Why Sacramento South’s soul food restaurant is closing: Divorce
South co-owner N’Gina Guyton shocked Sacramento food lovers when she announced that her soul food restaurant Southside Park would close at the end of the month.
Among the surprised: Ian Kavookjian, co-owner of South and ex-husband of Guyton, who wants to keep the restaurant open.
“I was shocked, because I heard it second hand,” Kavookjian said. “South is doing well, and people are loving it, and there’s no reason to shut it down.”
He went to court to keep the restaurant open, and he won – at least on paper. Kavookjian won an emergency order barring Guyton from shutting down South, although she has no plans to run the business beyond this week.
He also expects even more from his ex-wife and business partner. Kavookjian wants the rights to restaurant recipes built on his family heritage.
Guyton has adapted many Southern star dishes from family recipes originating in Mississippi and Louisiana. This includes the restaurant’s fried chicken, arguably the best in Sacramento, and a passion project advertised in the restaurant’s website URL, weheartfriedchicken.com.
Kavookjian is white and Guyton is black. For her, the idea of losing ownership of these Southern recipes is impossible to swallow.
“I’ve never been so angry in my entire life,” Guyton said. “It’s literally…an analogy to slavery. You want me to stay open and work for you, so you can get paid. You want to take something that belongs to me, that is part of my family, my culture and my heritage, and sell it so you can collect a paycheck.
Don’t expect South to stay open after Thursday, despite the judge’s orders. All employees have given their two weeks’ notice. Guyton plans to step down on June 30.
Kavookjian can find new employees and oversee the restaurant before South’s lease expires on July 31. The owner also offered a one-month extension until August 31.
“If Ian wants to come in and run this restaurant, he can. But I’m done. I have to be,” Guyton said.
Kavookjian, however, hasn’t worked at South for years due to medical reasons. He began asking Guyton to buy out its 50% stake in the summer of 2021, last seeking $1.3 million in February.
As patrons tearfully bid farewell to South’s fried catfish and hush puppies, he tries to keep the restaurant alive through the local justice system.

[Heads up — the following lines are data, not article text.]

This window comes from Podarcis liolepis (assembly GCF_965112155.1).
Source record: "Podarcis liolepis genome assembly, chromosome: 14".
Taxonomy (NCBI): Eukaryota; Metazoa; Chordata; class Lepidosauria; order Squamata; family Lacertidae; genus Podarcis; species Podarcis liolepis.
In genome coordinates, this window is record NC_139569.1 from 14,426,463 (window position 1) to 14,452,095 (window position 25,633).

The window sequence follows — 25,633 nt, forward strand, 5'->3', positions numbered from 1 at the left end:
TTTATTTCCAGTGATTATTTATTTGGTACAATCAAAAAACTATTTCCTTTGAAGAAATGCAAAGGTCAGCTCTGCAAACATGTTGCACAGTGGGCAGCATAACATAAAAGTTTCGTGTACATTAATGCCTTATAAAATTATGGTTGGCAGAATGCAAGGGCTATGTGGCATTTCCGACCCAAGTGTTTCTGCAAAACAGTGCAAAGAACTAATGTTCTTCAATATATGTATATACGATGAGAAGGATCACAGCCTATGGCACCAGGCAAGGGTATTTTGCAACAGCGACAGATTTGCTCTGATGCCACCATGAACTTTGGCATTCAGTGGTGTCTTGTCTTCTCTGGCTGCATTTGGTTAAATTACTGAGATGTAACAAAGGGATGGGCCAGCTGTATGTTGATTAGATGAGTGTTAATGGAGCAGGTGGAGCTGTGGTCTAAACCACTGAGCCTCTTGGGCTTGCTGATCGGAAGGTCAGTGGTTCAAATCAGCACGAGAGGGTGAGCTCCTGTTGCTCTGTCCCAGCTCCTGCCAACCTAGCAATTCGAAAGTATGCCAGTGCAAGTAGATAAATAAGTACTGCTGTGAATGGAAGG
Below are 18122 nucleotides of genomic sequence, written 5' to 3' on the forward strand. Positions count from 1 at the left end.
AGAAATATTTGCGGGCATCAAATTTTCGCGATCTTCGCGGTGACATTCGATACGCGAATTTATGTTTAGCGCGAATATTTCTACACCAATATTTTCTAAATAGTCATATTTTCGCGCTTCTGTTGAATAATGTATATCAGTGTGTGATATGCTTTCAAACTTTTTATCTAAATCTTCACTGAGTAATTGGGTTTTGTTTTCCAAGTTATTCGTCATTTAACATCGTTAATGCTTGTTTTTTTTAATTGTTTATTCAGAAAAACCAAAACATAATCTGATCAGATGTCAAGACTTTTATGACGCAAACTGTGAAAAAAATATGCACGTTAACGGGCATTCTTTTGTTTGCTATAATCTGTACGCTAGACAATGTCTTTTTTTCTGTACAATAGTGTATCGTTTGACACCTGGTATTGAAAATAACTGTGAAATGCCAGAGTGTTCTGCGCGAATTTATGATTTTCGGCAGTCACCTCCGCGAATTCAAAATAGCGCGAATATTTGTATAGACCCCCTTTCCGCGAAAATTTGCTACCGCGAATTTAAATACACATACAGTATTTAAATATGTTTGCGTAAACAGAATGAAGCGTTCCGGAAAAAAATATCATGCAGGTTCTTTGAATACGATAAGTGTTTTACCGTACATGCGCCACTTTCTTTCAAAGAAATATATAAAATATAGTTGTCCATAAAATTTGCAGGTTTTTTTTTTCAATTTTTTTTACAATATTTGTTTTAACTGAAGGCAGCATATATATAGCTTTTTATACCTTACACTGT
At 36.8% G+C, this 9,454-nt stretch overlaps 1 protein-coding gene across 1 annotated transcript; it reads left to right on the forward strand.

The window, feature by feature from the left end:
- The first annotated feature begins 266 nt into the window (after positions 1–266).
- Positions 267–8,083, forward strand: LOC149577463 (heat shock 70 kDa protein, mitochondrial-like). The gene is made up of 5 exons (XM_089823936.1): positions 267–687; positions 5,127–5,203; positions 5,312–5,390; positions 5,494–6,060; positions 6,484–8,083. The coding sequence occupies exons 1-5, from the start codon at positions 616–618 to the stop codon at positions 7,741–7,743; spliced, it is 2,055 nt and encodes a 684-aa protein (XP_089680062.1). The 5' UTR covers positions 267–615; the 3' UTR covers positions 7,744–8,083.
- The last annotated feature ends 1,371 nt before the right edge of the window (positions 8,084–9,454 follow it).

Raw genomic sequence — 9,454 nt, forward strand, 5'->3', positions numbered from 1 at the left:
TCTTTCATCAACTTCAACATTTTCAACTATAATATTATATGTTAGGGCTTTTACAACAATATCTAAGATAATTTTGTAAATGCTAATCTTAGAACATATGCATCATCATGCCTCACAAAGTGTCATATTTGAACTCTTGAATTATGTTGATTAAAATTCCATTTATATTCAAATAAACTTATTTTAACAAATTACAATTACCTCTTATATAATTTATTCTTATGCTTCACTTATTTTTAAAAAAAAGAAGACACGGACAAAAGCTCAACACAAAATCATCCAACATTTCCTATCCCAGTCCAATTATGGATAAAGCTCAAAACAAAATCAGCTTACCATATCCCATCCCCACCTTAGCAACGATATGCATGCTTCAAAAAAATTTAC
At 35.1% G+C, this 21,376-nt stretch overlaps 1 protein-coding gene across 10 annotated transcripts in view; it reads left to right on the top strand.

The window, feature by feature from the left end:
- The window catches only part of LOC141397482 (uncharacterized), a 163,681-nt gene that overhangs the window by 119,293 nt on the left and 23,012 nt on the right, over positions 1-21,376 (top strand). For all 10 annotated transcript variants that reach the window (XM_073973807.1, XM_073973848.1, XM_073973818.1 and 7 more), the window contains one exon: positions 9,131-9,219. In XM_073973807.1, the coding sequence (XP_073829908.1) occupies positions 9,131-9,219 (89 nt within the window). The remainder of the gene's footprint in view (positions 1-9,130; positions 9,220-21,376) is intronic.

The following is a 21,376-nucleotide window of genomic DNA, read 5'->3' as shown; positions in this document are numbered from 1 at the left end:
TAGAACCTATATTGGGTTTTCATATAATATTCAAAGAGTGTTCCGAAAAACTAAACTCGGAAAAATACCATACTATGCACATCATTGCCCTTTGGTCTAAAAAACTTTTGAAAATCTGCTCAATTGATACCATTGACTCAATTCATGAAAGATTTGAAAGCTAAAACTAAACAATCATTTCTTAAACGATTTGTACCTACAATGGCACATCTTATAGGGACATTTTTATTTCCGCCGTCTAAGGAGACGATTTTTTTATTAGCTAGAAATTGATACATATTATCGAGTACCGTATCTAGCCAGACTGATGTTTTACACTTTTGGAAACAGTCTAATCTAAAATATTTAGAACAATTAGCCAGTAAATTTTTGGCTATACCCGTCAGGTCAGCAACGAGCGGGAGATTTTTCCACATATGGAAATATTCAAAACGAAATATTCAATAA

“Opening a small business and running it in California, especially in the food and service industry, is extremely difficult,” Kavookjian said. “We hit a home run with South. It doesn’t need to close.
The roots of the south
Hailing from New Orleans and New Jersey, respectively, Guyton and Kavookjian carved out independent careers in the Sacramento-area restaurant scene before meeting at Il Forno Classico in Gold River and getting married in 2005.
They opened a catering business called Private Events by Eight in 2009, then the short-lived Eight American Bistro in Granite Bay in 2012. That was enough to create a passionate expectation around South, which opened in 2014 in a building centennial that once housed a Chinese grocery store.
Guyton and Kavookjian’s restaurant stood out on Sacramento’s modern dining scene even before the fried chicken craze hit the United States. Thrillist called South’s burger the best in town in 2017. The restaurant made The Sacramento Bee’s first-ever Top 50 Restaurants list of 2021.
Kavookjian was the face of the house in those early years – “the mayor”, according to Guyton. She preferred to stay out of the spotlight, tending to administrative duties. Responsibilities changed over the years and the two eventually wore many hats, cooking and managing as needed.
Kavookjian began spending less time at South after developing a severe case of gastrointestinal diverticulitis in 2017, and stopped working there altogether shortly after her split from Guyton in September 2019, she said. .
Guyton also stepped back in early 2020 to start a farm in North Sacramento, which is now being sold to fund the legal fight. She returned to work at South five days a week earlier this year.
The two had their divorce mostly finalized in July 2021, but had yet to separate their business partnership, which Kavookjian’s attorney Kurt Hendrickson said could not be properly assessed at the time due to the pandemic. .